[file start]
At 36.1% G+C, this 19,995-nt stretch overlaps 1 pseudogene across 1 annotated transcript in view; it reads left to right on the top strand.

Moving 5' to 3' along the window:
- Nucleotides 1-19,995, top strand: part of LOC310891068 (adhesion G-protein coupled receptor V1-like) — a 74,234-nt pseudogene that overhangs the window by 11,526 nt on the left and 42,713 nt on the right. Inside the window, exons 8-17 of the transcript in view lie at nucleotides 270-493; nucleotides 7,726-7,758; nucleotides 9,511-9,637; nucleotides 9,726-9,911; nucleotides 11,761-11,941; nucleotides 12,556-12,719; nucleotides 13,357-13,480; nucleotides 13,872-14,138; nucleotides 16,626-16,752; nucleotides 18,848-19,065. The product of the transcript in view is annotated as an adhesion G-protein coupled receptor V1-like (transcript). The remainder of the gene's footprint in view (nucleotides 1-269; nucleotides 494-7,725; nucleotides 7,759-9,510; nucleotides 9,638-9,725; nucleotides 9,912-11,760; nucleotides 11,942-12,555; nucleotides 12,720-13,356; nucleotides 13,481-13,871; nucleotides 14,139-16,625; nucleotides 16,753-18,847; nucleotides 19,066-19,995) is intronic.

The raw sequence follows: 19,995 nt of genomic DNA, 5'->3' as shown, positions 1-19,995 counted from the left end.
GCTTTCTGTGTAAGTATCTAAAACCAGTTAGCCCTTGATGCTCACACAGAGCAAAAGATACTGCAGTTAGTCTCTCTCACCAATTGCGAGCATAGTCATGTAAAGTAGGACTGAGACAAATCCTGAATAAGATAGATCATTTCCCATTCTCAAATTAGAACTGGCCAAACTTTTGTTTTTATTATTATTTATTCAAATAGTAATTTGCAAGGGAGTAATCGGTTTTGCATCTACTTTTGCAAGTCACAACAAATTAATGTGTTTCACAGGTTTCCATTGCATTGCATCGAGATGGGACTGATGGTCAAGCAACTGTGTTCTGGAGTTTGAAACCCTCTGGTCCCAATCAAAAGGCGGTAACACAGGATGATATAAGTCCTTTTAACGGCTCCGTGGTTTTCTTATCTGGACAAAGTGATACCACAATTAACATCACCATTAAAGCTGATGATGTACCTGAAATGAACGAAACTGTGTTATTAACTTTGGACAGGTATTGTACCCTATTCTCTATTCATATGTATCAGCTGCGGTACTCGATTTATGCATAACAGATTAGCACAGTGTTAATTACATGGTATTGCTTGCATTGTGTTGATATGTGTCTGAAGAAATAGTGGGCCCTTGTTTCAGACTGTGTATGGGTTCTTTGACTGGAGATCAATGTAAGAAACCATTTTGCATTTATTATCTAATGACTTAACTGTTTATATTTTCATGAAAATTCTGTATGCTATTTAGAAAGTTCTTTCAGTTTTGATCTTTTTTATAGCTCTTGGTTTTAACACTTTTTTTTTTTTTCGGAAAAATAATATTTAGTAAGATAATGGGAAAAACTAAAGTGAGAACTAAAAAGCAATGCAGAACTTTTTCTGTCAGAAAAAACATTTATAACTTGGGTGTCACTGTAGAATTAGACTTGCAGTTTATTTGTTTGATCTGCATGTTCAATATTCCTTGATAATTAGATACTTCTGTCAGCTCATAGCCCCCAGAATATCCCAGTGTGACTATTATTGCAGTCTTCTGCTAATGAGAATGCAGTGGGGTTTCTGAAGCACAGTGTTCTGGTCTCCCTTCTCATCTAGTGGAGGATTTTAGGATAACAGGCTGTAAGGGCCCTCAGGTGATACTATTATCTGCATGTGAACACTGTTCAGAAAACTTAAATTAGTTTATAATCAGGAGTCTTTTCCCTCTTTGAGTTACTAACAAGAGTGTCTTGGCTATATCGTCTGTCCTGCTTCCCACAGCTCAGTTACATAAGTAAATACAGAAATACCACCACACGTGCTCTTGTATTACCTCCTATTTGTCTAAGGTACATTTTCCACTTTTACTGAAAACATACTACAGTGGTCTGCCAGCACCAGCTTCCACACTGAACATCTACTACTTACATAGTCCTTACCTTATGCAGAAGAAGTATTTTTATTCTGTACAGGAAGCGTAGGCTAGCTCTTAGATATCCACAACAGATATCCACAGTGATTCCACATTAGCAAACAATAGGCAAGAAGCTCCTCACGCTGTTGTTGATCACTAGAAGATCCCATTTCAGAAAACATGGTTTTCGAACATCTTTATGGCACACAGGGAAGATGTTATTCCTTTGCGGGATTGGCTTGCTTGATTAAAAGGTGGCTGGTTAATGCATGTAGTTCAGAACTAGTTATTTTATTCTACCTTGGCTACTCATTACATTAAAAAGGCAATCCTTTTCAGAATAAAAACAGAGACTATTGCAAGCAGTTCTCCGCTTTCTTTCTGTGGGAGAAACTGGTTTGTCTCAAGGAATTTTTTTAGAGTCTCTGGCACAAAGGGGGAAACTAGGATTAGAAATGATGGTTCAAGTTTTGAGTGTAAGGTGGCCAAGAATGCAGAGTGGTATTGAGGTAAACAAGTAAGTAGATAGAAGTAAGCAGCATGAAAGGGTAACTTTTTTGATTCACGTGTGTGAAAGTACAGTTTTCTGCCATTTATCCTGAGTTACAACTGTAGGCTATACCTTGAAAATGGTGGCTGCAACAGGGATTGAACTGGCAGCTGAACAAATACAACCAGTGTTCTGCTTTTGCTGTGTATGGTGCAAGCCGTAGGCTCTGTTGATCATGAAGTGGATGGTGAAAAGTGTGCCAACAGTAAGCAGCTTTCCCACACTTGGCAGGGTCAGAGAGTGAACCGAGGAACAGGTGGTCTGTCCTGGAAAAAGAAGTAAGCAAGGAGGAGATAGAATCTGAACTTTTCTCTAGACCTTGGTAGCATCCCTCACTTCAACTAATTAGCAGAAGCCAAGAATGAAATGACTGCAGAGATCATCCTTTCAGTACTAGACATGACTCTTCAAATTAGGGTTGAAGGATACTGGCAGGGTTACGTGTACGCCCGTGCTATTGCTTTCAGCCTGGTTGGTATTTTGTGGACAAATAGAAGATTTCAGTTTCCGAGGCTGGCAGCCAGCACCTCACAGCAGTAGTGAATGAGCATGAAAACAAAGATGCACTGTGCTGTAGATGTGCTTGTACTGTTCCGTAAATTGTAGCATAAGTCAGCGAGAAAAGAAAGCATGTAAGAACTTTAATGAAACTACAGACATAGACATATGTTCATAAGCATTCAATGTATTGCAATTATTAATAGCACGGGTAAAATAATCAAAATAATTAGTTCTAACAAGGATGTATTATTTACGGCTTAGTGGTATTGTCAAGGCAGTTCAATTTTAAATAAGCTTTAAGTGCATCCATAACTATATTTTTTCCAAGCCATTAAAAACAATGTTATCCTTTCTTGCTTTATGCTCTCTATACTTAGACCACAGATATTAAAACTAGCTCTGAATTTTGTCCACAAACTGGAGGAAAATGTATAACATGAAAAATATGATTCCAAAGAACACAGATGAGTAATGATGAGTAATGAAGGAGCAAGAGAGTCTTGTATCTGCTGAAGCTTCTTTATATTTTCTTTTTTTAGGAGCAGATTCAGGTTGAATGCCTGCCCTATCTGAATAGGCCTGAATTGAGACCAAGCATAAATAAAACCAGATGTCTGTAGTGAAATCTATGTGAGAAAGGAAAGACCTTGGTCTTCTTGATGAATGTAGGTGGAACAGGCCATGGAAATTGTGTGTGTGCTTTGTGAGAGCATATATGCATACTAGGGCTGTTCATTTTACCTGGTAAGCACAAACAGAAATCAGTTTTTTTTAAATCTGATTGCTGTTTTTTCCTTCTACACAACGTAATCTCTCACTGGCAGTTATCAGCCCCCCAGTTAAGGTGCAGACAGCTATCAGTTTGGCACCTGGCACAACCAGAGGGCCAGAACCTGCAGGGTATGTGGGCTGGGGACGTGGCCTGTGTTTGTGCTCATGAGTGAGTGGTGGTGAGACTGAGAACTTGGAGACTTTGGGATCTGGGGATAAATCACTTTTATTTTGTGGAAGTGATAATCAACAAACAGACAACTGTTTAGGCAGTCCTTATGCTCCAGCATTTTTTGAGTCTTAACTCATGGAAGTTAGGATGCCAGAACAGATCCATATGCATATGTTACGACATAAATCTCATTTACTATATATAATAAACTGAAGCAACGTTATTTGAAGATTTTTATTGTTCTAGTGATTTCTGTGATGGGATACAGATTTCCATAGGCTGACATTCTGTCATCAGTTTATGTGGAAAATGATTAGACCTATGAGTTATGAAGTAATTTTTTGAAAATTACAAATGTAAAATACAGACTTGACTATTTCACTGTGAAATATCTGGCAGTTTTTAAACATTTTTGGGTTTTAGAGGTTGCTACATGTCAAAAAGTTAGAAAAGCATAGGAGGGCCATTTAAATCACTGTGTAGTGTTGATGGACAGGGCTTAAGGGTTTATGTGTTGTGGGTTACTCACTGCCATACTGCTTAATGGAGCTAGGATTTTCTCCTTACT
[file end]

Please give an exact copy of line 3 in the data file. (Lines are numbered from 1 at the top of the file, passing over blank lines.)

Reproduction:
- Nucleotides 1-19,995, top strand: part of LOC310891068 (adhesion G-protein coupled receptor V1-like) — a 74,234-nt pseudogene that overhangs the window by 11,526 nt on the left and 42,713 nt on the right. Inside the window, exons 8-17 of the transcript in view lie at nucleotides 270-493; nucleotides 7,726-7,758; nucleotides 9,511-9,637; nucleotides 9,726-9,911; nucleotides 11,761-11,941; nucleotides 12,556-12,719; nucleotides 13,357-13,480; nucleotides 13,872-14,138; nucleotides 16,626-16,752; nucleotides 18,848-19,065. The product of the transcript in view is annotated as an adhesion G-protein coupled receptor V1-like (transcript). The remainder of the gene's footprint in view (nucleotides 1-269; nucleotides 494-7,725; nucleotides 7,759-9,510; nucleotides 9,638-9,725; nucleotides 9,912-11,760; nucleotides 11,942-12,555; nucleotides 12,720-13,356; nucleotides 13,481-13,871; nucleotides 14,139-16,625; nucleotides 16,753-18,847; nucleotides 19,066-19,995) is intronic.